Results

breeding success

There were 54 sites where BS was recorded in ≥ 5 nonconsecutive years during 1981–2004 (n = 624 observations, median of 10 observations per site covering 15 ± 1 year on average). BS averaged 2·0 ± 0·1 fledglings per attempt (CV = 0·12) and varied among sites and years (site F53,547 = 1·6, P = 0·005, η2 = 0·14, year F23,547 = 1·7, P = 0·022). BS also varied among 33 sites where BS was recorded in ≥ 10 years (site F32,441 = 2·0, P = 0·001, η2 = 0·13, year F23,441 = 1·7, P = 0·025, n = 497 observations). Across all 54 sites, predicted BS varied from 1·0 to 3·0 fledglings per attempt (assuming an average year).

Pairwise differences in BSsite did not increase with the geographical distance between sites (Fig. 1a, Mantel test, r = 0·05, P > 0·25). Therefore, there was no evidence that BS varied on a large spatial scale across Islay. However, BSsite was more similar in nearest neighbouring sites than expected by chance (randomization test, P = 0·018).

Figure 1.

Spatial pattern of site-specific parameter estimates for (a) breeding success (BSsite), (b) ‘observed’ survival to age 3 (S3site) and (c) productivity of recruits (Rsite) for chough nest sites on Islay. Darker markers indicate sites with higher BSsite, S3site or Rsite. To ensure that nest site locations cannot be deduced, site coordinates have been nonlinearly transformed. Figures therefore provide a qualitative overview of the pattern of spatial variation.

‘observed’ survival

There were 42 sites where fledglings were colour-ringed in ≥ 3 nonconsecutive years during 1982–2000 (n = 876 individuals from 308 broods, median of six to seven broods per site covering 11 ± 1 year on average). Overall, 36% and 21% of fledglings were observed to reach ages 1 and 3, respectively. The proportion of fledglings that was observed to reach each age varied among sites and years (S1: site F41,248 = 2·6, P < 0·001, η2 = 0·30, year F18,248 = 4·0, P < 0·001; S3: site F41,248 = 1·9, P = 0·002, η2 = 0·24, year F18,248 = 3·2, P < 0·001). Observed survival also varied among 31 sites where fledglings were colour-ringed in ≥ 5 years (S1: site F30,218 = 2·6, P < 0·001, η2 = 0·27, year F18,218 = 3·5, P < 0·001; S3: site F30,218 = 1·9, P = 0·007, η2 = 0·21, year F18,218 = 2·7, P < 0·001).

Pairwise differences in S1site and S3site increased with the geographical distance between sites (Fig. 1b, Mantel tests, r > 0·25, P = 0·001), suggesting that φ and/or p varied on a large spatial scale across Islay. Cluster analyses identified seven geographically discrete groups of sites that were similar with respect to Ssite and location (Fig. 2, hereafter ‘areas’ Ballygrant, Central, Gruinart, North, East Rhinns, South Rhinns and West Rhinns; B, C, G, N, E, S and W, respectively). As S1site and S3site were tightly correlated across sites (r = 0·87, n = 42, P < 0·001), clusters derived from each were similar. We used these seven areas as initial groups within CMR models, to rigorously test whether φ or p varied among choughs fledged in different areas or regions of Islay.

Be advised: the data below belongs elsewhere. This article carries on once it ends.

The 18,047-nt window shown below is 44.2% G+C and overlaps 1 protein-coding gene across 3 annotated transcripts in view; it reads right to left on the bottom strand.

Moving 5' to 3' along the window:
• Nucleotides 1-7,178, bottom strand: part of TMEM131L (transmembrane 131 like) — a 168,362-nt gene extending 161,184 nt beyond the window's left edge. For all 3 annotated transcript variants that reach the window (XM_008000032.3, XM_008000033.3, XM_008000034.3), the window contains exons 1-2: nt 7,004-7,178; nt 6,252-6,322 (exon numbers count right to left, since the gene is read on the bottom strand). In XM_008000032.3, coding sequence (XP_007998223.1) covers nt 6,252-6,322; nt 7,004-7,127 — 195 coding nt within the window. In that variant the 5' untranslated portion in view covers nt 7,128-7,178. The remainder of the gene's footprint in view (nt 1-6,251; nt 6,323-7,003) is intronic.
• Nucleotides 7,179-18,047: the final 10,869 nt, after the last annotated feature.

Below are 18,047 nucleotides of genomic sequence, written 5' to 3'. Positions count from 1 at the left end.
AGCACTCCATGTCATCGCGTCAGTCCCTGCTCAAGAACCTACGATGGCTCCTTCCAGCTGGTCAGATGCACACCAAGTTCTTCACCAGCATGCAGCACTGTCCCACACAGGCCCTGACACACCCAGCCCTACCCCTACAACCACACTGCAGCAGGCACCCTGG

Figure 2.

Seven groups of chough nest sites that were similar with respect to location and ‘observed’ fledgling survival (S) to age 3. Hatched and open areas comprise regions BGE and CNSW, respectively (see Results).

‘apparent’ survival

CMR models used encounter histories of 883 colour-ringed fledglings from 68 sites within the seven initial areas (n = 113, 117, 167, 131, 38, 134 and 183 individuals from 7, 9, 13, 14, 7, 7 and 11 sites in areas B, C, G, N, E, S and W, respectively). Resighting probability (p) varied among years, from 0·44 in 1997 to 0·96 in 1998 (mean 0·73 ± 0·03, inline image = 150·7, P < 0·0001), but did not vary among age-classes or among choughs fledged in different areas. The most parsimonious model therefore included year-specific but not age- or area-specific p (Table 1a). This model fitted the data (Bootstrap GOF, P = 0·21, median c = 1·04 ± 0·11) and was used to test for spatial variation in φ.

Table 1.  Capture–mark–recapture models testing for temporal and spatial variation in resighting (p) and apparent survival probabilities (φ). 1, 2 and ‘ad’ indicate first-year, second-year and adult age-classes. y indicates full-year dependence in p and φ. Superscripts ‘all’ and ‘BGE,CNSW’ indicate parameters split by all seven initial areas, and by regions BGE and CNSW. A subset of tested models is shown. The most parsimonious model in each section is indicated in bold
 ModelqAICcParametersDeviance
(a) Temporal and spatial variation in p
1φ(1all,2all,adall)p(y)3651·4421814·3
2φ(1all,2all,adall)p(1,2,ad)3759·0241959·1
3φ(1all,2all,adall)p()3760·8221965·0
4φ(1all,2all,adall)p(all)3766·8291956·7
(b) Spatial variation in φ
1φ(1all,2all,adall)p(y)3651·4421814·3
5φ(1,2,ad)p(y)3674·7241874·9
6φ(1BGE,CNSW.,2BGE,CNSW.,adBGE,CNSW.)p(y)3634·1271828·1
7φ(1BGE,CNSW.,2,adBGE,CNSW.)p(y)3633·1261829·1
8φ(1BGE,CNSW.,2,ad)p(y)3638·0251836·0
9φ(1,2,adBGE,CNSW.)p(y)3669·2251867·2
10φ(1BGE,CNSW.,2,adBGE,CNSW.)p(yBGE,CNSW.)3642·8471795·2
(c) Temporal variation in φ
7φ(1BGE,CNSW.,2,adBGE,CNSW.)p(y)3633·1261829·1
11φ(1yBGE,CNSW.,2,adBGE,CNSW.)p(y)3574·0611696·8
12φ(1BGE.,1yCNSW.,2,adBGE,CNSW.)p(y)3566·2441724·9
13φ(1BGE.,1yCNSW.,2y,adBGE,CNSW.)p(y)3558·3621678·9
14φ(1BGE.,1yCNSW.,2y,adyBGE,CNSW.)p(y)3594·9971639·4
15φ(1BGE.,1yCNSW.,2y,ady)p(y)3579·4781665·6
16φ(1y,2,adBGE,CNSW.)p(y)3648·1431808·9
17φ(1BGE.,1yCNSW.,2y,adBGE,CNSW.)p(yBGE,CNSW.)3578·7831654·0